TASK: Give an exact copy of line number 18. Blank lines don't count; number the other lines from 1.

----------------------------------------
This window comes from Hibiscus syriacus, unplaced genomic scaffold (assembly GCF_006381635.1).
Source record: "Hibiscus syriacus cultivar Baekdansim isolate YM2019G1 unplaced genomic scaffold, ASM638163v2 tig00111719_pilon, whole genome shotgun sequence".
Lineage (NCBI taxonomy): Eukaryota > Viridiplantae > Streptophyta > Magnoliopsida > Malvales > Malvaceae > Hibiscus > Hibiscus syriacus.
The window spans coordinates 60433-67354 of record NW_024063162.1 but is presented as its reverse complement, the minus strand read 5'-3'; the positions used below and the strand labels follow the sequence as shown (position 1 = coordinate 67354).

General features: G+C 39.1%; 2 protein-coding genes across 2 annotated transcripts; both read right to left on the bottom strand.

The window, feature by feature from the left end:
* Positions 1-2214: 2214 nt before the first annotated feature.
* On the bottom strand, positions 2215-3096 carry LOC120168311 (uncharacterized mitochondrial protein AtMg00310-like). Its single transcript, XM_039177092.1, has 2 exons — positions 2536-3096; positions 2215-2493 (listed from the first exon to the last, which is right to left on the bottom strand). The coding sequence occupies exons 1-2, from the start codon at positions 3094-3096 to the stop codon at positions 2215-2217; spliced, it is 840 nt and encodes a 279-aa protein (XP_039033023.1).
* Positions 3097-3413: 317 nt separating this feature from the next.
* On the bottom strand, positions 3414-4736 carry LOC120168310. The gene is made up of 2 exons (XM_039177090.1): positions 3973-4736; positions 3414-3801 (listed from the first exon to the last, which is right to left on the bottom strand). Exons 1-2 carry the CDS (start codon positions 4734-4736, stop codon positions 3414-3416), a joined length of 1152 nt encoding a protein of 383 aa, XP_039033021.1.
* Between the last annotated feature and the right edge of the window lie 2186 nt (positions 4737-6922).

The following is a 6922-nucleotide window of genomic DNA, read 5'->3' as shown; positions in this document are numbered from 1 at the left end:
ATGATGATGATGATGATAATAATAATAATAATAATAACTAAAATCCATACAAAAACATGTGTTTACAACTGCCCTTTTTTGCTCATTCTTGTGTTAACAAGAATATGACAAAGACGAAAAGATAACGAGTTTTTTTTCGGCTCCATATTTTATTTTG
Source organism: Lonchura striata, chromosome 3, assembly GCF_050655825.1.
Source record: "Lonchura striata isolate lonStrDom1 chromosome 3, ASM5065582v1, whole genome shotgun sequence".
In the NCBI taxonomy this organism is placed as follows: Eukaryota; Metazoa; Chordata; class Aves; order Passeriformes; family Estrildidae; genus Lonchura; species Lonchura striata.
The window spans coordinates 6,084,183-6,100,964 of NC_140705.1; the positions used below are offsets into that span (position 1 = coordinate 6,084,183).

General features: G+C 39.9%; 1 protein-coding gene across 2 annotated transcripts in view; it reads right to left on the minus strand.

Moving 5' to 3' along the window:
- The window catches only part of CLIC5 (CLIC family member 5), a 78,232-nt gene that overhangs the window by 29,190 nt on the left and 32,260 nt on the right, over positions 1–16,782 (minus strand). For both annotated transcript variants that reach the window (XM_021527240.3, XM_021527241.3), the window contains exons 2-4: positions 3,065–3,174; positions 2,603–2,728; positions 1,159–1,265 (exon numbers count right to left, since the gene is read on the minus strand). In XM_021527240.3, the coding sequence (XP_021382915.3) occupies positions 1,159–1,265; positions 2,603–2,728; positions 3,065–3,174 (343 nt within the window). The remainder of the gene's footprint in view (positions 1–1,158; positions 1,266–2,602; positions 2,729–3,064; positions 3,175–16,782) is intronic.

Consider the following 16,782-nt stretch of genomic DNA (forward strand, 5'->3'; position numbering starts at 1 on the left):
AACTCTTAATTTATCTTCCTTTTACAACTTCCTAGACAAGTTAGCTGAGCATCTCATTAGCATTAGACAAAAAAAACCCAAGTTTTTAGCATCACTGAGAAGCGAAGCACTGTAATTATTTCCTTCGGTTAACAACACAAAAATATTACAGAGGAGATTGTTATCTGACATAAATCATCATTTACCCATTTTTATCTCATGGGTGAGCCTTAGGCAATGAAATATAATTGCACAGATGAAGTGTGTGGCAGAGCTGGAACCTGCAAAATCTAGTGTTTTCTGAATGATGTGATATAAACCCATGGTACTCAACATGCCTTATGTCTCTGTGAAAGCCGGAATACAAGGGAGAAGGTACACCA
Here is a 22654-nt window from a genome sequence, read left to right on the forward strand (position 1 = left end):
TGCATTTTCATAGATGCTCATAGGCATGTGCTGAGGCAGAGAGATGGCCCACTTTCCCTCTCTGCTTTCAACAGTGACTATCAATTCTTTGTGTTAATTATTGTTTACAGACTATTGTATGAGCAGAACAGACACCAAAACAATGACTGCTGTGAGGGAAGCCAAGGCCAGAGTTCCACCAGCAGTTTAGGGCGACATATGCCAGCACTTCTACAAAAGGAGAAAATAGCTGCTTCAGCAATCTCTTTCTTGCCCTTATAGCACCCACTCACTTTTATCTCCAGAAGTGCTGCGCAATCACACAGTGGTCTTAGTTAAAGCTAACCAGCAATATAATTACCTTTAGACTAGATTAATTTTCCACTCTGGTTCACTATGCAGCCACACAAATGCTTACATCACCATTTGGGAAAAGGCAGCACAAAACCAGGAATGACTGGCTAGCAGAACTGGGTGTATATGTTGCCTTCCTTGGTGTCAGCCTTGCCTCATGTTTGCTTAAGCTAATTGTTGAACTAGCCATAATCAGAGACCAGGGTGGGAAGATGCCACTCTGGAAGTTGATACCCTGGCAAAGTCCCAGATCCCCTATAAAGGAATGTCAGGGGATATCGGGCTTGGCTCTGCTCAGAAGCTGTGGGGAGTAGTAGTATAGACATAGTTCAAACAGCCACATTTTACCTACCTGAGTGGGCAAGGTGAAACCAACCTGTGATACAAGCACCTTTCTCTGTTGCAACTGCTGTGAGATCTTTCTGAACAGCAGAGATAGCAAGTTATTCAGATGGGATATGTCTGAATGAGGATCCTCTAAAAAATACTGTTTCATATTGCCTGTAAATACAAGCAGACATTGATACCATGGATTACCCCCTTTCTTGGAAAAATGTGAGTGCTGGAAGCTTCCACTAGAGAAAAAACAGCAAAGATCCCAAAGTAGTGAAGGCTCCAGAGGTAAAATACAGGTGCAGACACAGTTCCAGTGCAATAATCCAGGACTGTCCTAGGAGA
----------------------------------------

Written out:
General features: G+C 39.9%; 1 protein-coding gene across 2 annotated transcripts in view; it reads right to left on the minus strand.